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Infant sleep training news: 'Cry it out' does no harm

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Grandma says to let the baby cry until he falls asleep – no point in teaching him that you’ll come back if he just cries longer. Your best friend counters that this “cry-it-out” technique is barbaric, and you should instead take baby into bed with you – after all, this is how its been done for centuries. Neighbors, child development experts and pediatricians suggest everything in between, from the graduated sleep training method (coming back to comfort a crying baby, but letting her cry at gradually longer intervals before intervening) to the “camping out” technique, where you sit in a chair while the baby goes to sleep, gradually moving it further and further away until you are out of the room and the little tot falls peacefully to sleep all by herself.

And then there’s that oh-so-helpful friend who says she doesn’t know what the fuss is about; her child figured out how to go to sleep easily and has been snoozing through the night ever since he was five months old.  (To this friend – please, stop sharing. Really.)

Meanwhile, everybody points to research showing that their way is the best, and that other techniques lead to deep emotional, psychological, and potentially even physical problems in children. (Or parents.)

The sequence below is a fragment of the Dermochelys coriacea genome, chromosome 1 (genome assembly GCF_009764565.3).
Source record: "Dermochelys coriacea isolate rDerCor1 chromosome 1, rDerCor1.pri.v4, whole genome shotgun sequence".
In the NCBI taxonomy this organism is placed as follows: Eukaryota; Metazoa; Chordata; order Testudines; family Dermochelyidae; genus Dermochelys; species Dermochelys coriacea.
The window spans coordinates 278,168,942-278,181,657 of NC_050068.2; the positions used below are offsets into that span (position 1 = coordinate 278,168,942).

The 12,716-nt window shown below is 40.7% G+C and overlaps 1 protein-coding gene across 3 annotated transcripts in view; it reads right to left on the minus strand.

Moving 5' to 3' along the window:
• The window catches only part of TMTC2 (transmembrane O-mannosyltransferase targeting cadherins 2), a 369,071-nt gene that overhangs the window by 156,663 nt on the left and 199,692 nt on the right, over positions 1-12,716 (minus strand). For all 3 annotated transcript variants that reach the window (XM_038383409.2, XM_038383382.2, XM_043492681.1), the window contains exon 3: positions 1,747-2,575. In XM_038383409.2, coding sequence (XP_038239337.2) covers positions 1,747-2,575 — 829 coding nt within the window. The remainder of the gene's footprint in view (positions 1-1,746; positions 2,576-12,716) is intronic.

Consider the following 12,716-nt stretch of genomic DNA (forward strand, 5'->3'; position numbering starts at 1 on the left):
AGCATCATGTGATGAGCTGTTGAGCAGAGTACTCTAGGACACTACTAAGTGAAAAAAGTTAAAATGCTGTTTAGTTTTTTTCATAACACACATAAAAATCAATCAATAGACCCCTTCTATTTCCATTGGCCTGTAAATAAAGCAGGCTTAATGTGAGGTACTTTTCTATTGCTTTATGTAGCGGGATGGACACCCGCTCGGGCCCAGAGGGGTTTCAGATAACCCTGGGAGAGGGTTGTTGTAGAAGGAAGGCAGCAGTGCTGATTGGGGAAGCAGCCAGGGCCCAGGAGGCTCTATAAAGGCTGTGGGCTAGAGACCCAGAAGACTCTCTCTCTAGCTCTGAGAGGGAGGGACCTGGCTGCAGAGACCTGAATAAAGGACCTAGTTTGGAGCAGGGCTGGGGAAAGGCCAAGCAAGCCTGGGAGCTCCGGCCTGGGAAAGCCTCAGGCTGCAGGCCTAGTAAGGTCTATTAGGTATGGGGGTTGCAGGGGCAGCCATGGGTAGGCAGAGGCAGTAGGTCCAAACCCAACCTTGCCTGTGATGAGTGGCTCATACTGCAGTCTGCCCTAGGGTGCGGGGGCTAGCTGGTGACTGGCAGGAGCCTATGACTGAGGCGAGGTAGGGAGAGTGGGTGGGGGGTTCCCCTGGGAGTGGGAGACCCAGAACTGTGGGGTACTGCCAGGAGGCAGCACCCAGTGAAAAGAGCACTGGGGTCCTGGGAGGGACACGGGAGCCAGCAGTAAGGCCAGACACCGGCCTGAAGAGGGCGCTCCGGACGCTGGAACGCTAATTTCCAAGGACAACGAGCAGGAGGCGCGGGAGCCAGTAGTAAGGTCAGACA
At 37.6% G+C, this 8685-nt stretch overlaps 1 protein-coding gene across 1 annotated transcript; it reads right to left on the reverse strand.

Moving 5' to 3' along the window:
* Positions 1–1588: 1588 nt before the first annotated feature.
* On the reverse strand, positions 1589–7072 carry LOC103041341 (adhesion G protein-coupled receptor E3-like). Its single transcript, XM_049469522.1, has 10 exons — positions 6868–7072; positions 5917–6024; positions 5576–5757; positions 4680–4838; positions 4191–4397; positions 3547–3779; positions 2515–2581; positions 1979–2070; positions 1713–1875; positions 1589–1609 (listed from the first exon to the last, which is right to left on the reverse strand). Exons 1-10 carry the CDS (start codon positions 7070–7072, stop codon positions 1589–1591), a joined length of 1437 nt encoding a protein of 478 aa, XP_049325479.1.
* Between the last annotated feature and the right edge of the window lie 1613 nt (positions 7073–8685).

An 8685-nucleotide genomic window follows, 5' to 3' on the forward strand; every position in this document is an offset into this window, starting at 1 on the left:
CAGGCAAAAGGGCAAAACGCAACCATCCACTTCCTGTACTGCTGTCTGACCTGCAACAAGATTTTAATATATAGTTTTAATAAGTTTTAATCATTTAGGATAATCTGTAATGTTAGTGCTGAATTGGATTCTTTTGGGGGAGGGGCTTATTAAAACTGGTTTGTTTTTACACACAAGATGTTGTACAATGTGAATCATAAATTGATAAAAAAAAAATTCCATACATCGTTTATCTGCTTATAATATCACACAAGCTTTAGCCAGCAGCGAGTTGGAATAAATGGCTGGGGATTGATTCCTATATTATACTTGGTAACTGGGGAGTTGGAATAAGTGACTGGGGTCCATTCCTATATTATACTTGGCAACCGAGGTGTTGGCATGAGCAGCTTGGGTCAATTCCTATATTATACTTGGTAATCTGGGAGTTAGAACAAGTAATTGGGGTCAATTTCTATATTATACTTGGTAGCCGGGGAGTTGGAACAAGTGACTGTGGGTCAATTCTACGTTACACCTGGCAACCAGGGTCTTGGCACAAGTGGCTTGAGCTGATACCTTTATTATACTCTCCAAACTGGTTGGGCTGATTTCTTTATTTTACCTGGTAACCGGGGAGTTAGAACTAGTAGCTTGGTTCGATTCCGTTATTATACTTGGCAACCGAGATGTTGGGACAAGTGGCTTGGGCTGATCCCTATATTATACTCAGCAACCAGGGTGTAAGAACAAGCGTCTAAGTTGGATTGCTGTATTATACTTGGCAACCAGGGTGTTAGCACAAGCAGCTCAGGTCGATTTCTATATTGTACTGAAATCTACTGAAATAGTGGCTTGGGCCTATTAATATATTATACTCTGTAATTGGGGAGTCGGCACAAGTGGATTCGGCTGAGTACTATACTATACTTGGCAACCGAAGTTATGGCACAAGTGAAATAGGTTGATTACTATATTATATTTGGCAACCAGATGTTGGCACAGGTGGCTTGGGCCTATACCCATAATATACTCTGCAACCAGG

Oh, and if you do this wrong your kid will hate you.

But today, a group of Australian researchers are helping us tired parents out. They published their findings from a longitudinal study of 326 children who were reported by their parents to have sleep problems at 7 months.

The good news: gentle sleep training, at least, does not have a negative impact on children. And, in the short term, sleep training can work to ease difficult bedtimes and night times.

In this study, half of the children were assigned a group where their parents were taught about soothing bedtime routines and two moderate “sleep training” techniques: controlled comforting, where you let babies cry for short amounts of time and respond at increasingly longer intervals, and that “camping out” method. Parents in this group could pick which sleep technique they wanted to use.

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